FIG. 8A-8C. Mechanism of 5B3 inhibition. FIG. 8A sF was cleaved by trypsin to produce mature F1+F2 and protease inhibitor was added to stop the reaction. 2 μg of biotinylated FC2 peptide was added with different amount of mAbs as indicated. The samples were then heated to 50° C. for 15 min to trigger F. The FC2-sF complex was then precipitated with avidin agarose. FIG. 8B Assay was carried out as described in FIG. 8A with m5B3 and h5B3.1, the unbound material from the 5 μg mAb reaction (4th lane from left) was collected and precipitated with protein G Sepharose (5ht lane from left). FIG. 8C Assay was carried out as described in FIG. 8A with 2 μg of mAb and increasing temperature as indicated for the heat treatment. The unbound material from all reactions was collected and precipitated with protein G Sepharose. In all the above cases, precipitated products were analyzed on SDS PAGE followed by western blotting and the blots were probed with anti-F rabbit antibody to detect F.

TABLE A Brief Description of m5B3, h5B3, and h5B3.1 SEQ ID NOs. Heavy Chain SEQ ID NOs Light Chain SEQ ID NOs Fab/mab VH FR1 CDR1 FR2 CDR2 FR3 CDR3 FR4 VL FR1 CDR1 FR2 CDR2 FR3 CDR3 FR4 m5B3 1 2 3 4 5 6 7 8 9 10 11 12 13 14 15 16 h5B3 17 18 19 20 21 22 23 24 25 26 27 28 29 30 31 32 h5B3.1 33 34 35 36 37 38 39 40 41 42 43 44 45 46 47 48

DETAILED DESCRIPTION OF THE PREFERRED EMBODIMENT Definitions

Unless defined otherwise, technical and scientific terms used herein have the same meaning as commonly understood by one of ordinary skill in the art to which this invention belongs. See, e.g., Singleton P and Sainsbury D., Dictionary of Microbiology and Molecular Biology 3rd ed., J. Wiley & Sons, Chichester, N.Y., 2001, and Fields Virology 4th ed., Knipe D. M. and Howley P. M. eds, Lippincott Williams & Wilkins, Philadelphia 2001.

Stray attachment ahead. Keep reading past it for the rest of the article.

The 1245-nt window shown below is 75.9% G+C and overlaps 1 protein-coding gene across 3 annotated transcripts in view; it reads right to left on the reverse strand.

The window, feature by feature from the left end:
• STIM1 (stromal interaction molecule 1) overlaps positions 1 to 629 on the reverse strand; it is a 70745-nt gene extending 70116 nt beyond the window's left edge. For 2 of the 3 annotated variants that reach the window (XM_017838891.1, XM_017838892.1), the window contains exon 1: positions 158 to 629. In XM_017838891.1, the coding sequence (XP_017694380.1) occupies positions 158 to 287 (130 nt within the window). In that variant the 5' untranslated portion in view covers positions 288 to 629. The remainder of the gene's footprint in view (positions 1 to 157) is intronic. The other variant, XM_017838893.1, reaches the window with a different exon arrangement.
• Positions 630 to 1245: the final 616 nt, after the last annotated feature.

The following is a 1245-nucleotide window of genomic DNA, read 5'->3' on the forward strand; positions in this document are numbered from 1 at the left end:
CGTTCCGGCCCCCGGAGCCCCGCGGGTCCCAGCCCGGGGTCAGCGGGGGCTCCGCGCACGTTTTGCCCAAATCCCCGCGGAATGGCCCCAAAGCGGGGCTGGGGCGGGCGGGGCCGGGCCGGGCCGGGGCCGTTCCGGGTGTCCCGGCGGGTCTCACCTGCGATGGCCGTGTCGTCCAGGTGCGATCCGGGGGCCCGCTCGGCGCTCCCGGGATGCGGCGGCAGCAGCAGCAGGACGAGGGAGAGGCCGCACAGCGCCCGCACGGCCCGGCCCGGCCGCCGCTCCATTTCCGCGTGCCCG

As used herein, the term “antibody” refers to an immunoglobulin molecule that may have the ability to specifically bind to a particular antigen. Antibodies may have different varieties known as isotypes or classes, such as but not be limited to the five basic antibody isotypes known as IgA, IgD, IgE, IgG and IgM. An antibody fragment may comprise a part of an immunoglobulin molecule or a combination of parts of immunoglobulin molecules. Antibody fragments may retain antigen binding ability. Antibody fragment may include antigen binding active fragments such as but not be limited to the well-known active fragments F(ab′)2, Fab, Fv, Fc, and Fd as well as fushion peptide such as ScFv. Antibodies and antibody fragments are well known to those of ordinary skill in the science of immunology. Antibodies and antibody fragments are regularly employed for both in vitro and in vivo studies and processes.